Life-Saving Match: How The Organ Transplant Process Works

CBS Local — Music star Selena Gomez is making headlines after the revelation that the singer underwent a kidney transplant. Gomez’s ongoing struggles with lupus, a disease which causes the immune system to attack your own body, brought on the need for the surgery.

Gomez’s friend Francia Raisa provided the vital organ this summer in a procedure the 25-year-old called, “the ultimate gift and sacrifice.” The news-making surgery is making people ask: if I need an organ, what am I going to do?

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Gomez is one of the lucky recipients who had a friend or family member who was both a medical match and willing to donate. Friends and relatives who want to give their loved one an organ don’t have to wait on the national waiting lists for a transplant. Directed or designated donation is a common practice for many people, especially family members, who can be easily matched with their relative in need.

For those people who don’t have a match available to them, the process is more complicated. According to the government’s Division of Transplantation, patients needing a new organ have to first get a referral from their doctor to have a meeting with an organ transplant hospital. If the patient is found to be a good candidate to undergo the difficult surgery, they’ll be placed on the national waiting list.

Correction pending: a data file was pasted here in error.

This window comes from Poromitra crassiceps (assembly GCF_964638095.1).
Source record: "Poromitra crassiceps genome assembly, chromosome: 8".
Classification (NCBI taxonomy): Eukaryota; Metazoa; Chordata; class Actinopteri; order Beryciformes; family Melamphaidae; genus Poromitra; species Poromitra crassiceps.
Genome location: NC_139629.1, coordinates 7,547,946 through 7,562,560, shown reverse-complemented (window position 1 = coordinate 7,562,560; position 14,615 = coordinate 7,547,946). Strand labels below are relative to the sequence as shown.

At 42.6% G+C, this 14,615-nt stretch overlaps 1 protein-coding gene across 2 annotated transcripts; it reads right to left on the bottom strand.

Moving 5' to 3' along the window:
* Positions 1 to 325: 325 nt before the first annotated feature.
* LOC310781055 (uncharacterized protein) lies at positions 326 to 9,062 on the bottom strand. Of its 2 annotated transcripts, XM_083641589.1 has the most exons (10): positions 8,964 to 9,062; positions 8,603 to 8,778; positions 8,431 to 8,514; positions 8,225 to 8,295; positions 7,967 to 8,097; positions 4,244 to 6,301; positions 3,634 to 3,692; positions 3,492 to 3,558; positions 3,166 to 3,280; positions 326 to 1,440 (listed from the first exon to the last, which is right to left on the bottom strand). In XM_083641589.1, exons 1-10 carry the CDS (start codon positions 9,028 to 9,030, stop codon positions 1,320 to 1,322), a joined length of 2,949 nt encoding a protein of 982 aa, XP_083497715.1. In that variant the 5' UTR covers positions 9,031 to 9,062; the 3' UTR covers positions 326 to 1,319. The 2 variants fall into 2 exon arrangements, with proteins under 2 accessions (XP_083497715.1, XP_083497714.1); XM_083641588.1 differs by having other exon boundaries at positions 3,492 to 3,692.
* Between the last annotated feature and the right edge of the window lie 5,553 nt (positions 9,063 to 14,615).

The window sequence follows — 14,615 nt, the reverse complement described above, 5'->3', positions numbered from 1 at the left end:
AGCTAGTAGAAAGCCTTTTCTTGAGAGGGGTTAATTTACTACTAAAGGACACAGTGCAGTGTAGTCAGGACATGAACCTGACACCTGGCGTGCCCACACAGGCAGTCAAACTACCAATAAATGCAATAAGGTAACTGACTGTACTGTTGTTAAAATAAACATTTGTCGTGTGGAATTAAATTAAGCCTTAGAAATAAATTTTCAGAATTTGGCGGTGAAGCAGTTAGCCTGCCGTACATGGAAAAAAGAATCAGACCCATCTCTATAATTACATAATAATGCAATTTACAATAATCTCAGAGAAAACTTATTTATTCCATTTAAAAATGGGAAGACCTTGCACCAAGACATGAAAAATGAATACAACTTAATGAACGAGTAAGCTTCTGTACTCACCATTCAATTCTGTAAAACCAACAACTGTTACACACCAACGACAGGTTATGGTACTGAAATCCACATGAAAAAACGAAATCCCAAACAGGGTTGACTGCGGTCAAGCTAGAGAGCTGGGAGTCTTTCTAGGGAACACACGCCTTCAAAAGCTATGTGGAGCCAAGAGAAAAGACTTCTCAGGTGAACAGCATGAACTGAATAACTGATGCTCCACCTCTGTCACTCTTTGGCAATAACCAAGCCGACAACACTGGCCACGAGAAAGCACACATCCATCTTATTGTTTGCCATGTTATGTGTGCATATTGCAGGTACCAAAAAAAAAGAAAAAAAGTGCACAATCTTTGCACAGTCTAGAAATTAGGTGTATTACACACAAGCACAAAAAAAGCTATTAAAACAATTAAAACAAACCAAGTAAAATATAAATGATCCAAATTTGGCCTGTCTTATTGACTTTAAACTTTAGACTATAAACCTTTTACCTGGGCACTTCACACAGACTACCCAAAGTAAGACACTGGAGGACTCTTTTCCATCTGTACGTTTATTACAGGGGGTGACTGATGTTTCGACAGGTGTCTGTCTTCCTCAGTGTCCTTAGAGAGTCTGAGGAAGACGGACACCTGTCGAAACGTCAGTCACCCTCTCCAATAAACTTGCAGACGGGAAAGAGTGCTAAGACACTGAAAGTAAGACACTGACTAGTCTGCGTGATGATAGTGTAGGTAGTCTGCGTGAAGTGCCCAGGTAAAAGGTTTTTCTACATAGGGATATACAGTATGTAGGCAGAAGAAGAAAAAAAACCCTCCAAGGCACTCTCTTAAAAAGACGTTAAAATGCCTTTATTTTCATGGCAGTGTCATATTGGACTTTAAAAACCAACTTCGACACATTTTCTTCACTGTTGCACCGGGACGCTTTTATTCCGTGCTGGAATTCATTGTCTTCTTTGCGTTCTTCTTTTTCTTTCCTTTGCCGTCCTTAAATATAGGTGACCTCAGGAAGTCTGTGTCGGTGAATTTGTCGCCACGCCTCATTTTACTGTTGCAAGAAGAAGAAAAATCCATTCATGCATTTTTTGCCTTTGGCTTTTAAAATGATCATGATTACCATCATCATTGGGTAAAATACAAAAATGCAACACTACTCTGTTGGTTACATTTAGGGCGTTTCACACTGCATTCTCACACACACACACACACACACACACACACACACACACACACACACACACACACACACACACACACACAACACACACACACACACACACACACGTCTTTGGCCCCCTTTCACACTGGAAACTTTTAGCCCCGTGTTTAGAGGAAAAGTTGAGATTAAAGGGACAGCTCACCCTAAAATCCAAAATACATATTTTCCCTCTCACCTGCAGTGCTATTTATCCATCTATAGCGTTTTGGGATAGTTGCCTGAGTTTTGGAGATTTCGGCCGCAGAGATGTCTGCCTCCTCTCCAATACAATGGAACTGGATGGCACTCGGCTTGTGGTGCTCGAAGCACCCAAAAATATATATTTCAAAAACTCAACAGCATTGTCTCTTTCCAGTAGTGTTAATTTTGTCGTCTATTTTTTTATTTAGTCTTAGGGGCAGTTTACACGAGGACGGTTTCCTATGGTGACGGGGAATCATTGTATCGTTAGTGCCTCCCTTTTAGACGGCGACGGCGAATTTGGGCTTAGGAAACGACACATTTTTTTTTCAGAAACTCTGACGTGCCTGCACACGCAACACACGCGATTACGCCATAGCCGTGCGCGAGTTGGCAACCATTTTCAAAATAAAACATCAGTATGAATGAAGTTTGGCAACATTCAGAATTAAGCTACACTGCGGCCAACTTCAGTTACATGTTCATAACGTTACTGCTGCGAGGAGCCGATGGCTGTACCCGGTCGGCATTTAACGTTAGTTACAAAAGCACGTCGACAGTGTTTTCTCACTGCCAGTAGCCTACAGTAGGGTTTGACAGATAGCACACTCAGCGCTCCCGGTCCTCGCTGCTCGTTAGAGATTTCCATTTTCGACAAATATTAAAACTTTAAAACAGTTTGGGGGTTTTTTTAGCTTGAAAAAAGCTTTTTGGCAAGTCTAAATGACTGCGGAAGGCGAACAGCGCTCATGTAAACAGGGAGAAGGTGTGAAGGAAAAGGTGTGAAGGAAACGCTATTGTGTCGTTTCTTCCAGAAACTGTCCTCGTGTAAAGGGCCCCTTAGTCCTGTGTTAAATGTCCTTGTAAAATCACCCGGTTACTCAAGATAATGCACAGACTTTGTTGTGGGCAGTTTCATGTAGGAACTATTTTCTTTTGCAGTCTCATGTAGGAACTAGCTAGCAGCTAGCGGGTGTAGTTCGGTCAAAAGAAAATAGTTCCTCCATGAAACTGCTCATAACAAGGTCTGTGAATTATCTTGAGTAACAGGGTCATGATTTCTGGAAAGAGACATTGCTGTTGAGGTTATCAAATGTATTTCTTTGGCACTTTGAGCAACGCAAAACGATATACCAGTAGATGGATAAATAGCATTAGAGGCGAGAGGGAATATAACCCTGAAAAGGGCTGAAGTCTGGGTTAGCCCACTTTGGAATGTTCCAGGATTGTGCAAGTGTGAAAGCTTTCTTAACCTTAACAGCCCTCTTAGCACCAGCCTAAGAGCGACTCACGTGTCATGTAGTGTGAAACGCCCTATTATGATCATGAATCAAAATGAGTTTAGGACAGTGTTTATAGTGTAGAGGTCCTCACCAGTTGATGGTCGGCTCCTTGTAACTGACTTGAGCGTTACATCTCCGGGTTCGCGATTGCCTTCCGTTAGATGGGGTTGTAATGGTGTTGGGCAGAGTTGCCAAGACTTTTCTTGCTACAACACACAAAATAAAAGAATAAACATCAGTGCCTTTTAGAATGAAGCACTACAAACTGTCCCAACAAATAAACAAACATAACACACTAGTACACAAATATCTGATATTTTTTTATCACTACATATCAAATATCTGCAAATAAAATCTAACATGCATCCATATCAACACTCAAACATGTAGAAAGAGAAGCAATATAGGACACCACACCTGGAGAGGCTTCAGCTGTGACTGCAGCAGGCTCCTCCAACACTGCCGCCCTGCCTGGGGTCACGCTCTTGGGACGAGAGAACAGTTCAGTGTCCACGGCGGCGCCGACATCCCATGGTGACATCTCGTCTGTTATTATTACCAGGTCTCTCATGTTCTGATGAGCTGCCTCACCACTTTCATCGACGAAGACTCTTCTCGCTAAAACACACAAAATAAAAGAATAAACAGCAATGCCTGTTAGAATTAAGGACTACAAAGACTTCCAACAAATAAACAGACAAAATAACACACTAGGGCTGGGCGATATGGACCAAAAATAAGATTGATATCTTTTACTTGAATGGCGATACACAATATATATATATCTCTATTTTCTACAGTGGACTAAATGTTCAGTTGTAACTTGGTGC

Organizations like the Organ Procurement and Transplantation Network (OPTN) and the United Network for Organ Sharing (UNOS) then go to work finding the best match between patients and donors. The networks look to match people based on need, medical history, height, weight, and even their particular lifestyles.

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“When a donor becomes available, a list is generated within our unit system. We’re looking at information about the donors, information about the candidates, and we find those best matches and create that list,” a systems analyst for UNOS said. “The more donors we have, the more lists we can generate, the more organ offers we can make, the more transplants we make happen, the more lives we save,” she added.

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